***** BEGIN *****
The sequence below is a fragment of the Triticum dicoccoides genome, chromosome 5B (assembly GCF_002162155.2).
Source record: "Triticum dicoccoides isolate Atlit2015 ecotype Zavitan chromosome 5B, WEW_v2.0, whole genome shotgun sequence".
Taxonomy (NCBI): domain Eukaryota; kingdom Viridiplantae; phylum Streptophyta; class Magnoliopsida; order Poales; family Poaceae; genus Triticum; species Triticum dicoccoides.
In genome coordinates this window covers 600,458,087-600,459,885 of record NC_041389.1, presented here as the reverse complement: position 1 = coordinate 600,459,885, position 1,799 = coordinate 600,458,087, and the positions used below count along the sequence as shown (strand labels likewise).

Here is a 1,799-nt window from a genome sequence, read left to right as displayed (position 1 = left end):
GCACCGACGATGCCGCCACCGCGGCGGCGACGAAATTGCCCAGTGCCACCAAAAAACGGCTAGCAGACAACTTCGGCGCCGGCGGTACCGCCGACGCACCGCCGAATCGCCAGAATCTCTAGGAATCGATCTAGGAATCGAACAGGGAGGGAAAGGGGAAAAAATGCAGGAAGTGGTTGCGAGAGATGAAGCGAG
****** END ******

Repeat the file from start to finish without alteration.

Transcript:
The sequence below is a fragment of the Triticum dicoccoides genome, chromosome 5B (assembly GCF_002162155.2).
Source record: "Triticum dicoccoides isolate Atlit2015 ecotype Zavitan chromosome 5B, WEW_v2.0, whole genome shotgun sequence".
Taxonomy (NCBI): domain Eukaryota; kingdom Viridiplantae; phylum Streptophyta; class Magnoliopsida; order Poales; family Poaceae; genus Triticum; species Triticum dicoccoides.
In genome coordinates this window covers 600,458,087-600,459,885 of record NC_041389.1, presented here as the reverse complement: position 1 = coordinate 600,459,885, position 1,799 = coordinate 600,458,087, and the positions used below count along the sequence as shown (strand labels likewise).

Here is a 1,799-nt window from a genome sequence, read left to right as displayed (position 1 = left end):
GCACCGACGATGCCGCCACCGCGGCGGCGACGAAATTGCCCAGTGCCACCAAAAAACGGCTAGCAGACAACTTCGGCGCCGGCGGTACCGCCGACGCACCGCCGAATCGCCAGAATCTCTAGGAATCGATCTAGGAATCGAACAGGGAGGGAAAGGGGAAAAAATGCAGGAAGTGGTTGCGAGAGATGAAGCGAG